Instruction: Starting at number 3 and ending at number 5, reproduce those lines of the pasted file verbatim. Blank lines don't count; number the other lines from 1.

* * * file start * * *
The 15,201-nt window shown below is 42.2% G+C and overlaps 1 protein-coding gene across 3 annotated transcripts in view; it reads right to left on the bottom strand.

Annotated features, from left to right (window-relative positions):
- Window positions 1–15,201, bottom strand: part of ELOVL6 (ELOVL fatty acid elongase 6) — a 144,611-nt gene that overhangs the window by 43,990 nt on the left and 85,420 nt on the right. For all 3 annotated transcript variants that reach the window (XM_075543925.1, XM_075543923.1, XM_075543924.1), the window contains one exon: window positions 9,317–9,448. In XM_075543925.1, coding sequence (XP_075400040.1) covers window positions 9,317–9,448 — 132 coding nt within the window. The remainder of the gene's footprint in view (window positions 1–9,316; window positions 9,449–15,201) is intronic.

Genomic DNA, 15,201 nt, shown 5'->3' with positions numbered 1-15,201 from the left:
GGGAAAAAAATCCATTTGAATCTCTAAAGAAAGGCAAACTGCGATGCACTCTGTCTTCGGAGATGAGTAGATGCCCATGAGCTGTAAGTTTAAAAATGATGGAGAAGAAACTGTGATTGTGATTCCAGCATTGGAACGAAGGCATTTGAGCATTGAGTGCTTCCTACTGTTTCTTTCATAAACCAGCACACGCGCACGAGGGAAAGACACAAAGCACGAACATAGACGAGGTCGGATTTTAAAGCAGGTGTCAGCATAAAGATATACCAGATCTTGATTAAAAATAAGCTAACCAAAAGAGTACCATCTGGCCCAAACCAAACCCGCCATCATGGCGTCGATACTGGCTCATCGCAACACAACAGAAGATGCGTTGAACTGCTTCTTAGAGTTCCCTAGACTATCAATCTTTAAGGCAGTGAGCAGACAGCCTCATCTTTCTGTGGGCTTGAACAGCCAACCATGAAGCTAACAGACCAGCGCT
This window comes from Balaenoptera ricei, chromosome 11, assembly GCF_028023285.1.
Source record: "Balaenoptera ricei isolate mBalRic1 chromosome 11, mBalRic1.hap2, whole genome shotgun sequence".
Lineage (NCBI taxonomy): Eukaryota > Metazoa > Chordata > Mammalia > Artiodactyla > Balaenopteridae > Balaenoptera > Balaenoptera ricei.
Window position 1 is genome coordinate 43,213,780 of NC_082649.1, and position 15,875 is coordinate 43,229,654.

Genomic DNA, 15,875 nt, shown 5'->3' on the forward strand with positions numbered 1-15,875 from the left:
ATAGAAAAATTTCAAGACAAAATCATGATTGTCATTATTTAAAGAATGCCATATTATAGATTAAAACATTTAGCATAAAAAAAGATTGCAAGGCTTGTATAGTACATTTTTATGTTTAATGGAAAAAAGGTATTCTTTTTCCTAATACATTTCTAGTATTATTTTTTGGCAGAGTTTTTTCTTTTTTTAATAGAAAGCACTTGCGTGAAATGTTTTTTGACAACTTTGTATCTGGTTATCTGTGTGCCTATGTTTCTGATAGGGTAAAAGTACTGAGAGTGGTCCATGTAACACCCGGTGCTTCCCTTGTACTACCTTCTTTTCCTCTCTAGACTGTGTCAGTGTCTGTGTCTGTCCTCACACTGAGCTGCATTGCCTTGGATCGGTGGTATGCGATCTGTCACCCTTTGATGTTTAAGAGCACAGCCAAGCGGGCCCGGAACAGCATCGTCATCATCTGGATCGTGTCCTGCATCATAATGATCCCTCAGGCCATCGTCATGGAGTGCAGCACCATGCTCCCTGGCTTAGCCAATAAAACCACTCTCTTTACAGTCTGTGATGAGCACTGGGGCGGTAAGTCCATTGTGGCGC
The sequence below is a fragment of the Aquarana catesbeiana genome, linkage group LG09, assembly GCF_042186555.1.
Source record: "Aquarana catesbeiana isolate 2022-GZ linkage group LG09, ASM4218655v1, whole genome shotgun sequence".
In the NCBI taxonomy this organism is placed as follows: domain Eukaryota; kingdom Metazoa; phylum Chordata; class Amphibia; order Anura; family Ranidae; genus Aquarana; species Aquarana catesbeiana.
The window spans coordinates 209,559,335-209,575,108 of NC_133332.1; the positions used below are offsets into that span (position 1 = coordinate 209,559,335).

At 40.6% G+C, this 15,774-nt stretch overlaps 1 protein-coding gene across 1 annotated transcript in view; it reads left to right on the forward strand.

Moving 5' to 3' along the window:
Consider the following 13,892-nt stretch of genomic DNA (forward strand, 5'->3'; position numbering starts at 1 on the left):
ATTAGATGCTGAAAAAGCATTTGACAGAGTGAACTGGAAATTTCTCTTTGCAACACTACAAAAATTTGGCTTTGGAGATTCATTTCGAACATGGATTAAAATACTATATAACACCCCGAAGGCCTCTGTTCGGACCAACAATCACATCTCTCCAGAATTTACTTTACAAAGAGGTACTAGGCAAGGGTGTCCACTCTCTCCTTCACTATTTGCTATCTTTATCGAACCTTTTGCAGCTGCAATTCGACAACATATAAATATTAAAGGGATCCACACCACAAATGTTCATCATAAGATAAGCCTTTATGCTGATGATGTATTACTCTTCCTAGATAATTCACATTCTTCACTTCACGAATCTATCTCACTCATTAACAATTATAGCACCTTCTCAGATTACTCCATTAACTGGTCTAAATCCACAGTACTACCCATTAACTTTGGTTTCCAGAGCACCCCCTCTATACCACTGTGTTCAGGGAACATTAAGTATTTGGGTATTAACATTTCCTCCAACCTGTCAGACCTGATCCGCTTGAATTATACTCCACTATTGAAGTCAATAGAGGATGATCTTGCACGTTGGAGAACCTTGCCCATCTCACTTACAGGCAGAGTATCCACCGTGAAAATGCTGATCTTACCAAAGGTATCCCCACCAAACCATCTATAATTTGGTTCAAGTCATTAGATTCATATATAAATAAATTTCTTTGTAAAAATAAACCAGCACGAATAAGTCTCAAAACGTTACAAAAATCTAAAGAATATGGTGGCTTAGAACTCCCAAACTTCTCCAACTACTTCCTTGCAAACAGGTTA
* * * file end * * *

- Window positions 1–15,201, bottom strand: part of ELOVL6 (ELOVL fatty acid elongase 6) — a 144,611-nt gene that overhangs the window by 43,990 nt on the left and 85,420 nt on the right. For all 3 annotated transcript variants that reach the window (XM_075543925.1, XM_075543923.1, XM_075543924.1), the window contains one exon: window positions 9,317–9,448. In XM_075543925.1, coding sequence (XP_075400040.1) covers window positions 9,317–9,448 — 132 coding nt within the window. The remainder of the gene's footprint in view (window positions 1–9,316; window positions 9,449–15,201) is intronic.

Genomic DNA, 15,201 nt, shown 5'->3' with positions numbered 1-15,201 from the left:
GGGAAAAAAATCCATTTGAATCTCTAAAGAAAGGCAAACTGCGATGCACTCTGTCTTCGGAGATGAGTAGATGCCCATGAGCTGTAAGTTTAAAAATGATGGAGAAGAAACTGTGATTGTGATTCCAGCATTGGAACGAAGGCATTTGAGCATTGAGTGCTTCCTACTGTTTCTTTCATAAACCAGCACACGCGCACGAGGGAAAGACACAAAGCACGAACATAGACGAGGTCGGATTTTAAAGCAGGTGTCAGCATAAAGATATACCAGATCTTGATTAAAAATAAGCTAACCAAAAGAGTACCATCTGGCCCAAACCAAACCCGCCATCATGGCGTCGATACTGGCTCATCGCAACACAACAGAAGATGCGTTGAACTGCTTCTTAGAGTTCCCTAGACTATCAATCTTTAAGGCAGTGAGCAGACAGCCTCATCTTTCTGTGGGCTTGAACAGCCAACCATGAAGCTAACAGACCAGCGCT